Rowntree Players in Teechers Leavers ’22, Joseph Rowntree Theatre, York, March 16 to 18, 7.30pm and 2.30pm Saturday matinee. Box office: 01904 501935 or josephrowntreetheatre.co.uk.
One question for John Godber
What were the biggest changes/themes you had to include in this reimagined version of Teechers, John?
“OBVIOUSLY, the language has changed, teenagers now have a whole new vernacular which had to be incorporated to make the characters seem real and authentic.
“I also changed the drama teacher character from male to female. Quite simply this is because when I wrote the play, I based that character on myself and my experience as a drama teacher.
“But now I have two daughters – one of whom [Martha] is an actress, the other [Elizabeth] has a PHD in gender studies – so I thought it’d be interesting to make that character female. Also, and this may have just been a coincidence, but many of the teachers I spoke to were women, so it made sense to write it as a female role.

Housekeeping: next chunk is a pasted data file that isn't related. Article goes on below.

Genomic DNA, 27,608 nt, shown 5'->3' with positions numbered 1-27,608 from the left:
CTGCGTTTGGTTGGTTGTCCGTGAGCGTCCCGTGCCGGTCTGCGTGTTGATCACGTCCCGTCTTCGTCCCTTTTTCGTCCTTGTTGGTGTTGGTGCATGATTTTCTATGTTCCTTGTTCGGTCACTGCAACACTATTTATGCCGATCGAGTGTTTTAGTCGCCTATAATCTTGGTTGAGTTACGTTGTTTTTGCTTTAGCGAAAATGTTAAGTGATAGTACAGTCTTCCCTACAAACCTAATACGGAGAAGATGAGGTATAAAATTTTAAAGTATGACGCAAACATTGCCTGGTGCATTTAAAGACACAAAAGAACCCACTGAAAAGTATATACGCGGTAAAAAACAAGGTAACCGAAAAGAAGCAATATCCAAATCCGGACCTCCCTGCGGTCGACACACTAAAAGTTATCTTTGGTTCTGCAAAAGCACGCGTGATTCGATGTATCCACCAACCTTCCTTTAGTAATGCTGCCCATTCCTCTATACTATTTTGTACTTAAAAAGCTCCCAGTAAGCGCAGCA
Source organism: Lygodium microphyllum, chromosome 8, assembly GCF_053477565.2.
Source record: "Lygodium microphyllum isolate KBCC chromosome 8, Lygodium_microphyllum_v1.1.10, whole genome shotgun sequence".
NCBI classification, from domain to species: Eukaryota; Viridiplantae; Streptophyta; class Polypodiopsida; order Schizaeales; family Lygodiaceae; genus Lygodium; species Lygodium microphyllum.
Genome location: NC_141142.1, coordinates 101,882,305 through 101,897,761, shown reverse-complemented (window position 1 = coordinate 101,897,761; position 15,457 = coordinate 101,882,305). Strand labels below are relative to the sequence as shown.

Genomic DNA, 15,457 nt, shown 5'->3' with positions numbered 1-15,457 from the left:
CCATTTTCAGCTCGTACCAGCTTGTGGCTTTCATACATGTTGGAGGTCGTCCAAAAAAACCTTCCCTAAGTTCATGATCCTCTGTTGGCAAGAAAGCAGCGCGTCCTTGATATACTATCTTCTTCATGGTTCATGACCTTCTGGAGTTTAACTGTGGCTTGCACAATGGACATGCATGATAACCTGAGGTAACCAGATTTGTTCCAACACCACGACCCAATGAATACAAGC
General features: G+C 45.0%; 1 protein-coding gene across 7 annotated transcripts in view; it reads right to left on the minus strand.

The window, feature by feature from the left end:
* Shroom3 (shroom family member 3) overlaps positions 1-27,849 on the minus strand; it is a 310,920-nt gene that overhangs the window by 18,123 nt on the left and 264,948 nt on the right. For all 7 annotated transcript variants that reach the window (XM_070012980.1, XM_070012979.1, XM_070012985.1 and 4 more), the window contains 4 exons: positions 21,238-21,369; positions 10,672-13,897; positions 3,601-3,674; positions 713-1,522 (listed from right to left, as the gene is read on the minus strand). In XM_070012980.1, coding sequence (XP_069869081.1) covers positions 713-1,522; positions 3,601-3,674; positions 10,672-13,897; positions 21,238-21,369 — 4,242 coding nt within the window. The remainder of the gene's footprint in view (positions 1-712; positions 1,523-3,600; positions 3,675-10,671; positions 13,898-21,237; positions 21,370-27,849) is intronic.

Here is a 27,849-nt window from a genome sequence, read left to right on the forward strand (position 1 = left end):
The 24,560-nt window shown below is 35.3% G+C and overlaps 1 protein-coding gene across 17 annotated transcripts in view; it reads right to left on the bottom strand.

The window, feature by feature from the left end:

“The impact of the pandemic is also a big theme as I feel it put the whole education system – and its failings, especially for working-class students – under a microscope. Digital poverty is a huge issue now and students not being able to access the internet via a computer or phone during lockdown meant for many – they couldn’t access their education for a major portion of those two years.
“The repercussions of this are huge – isolation, loss of communication skills, diminishing attention spans. However, I truly believe that harnessing the power of storytelling – whether that’s through writing or acting – is a way of overcoming these problems, which is another reason the arts should be a priority now more than ever and why this particular story resonates so much still today.”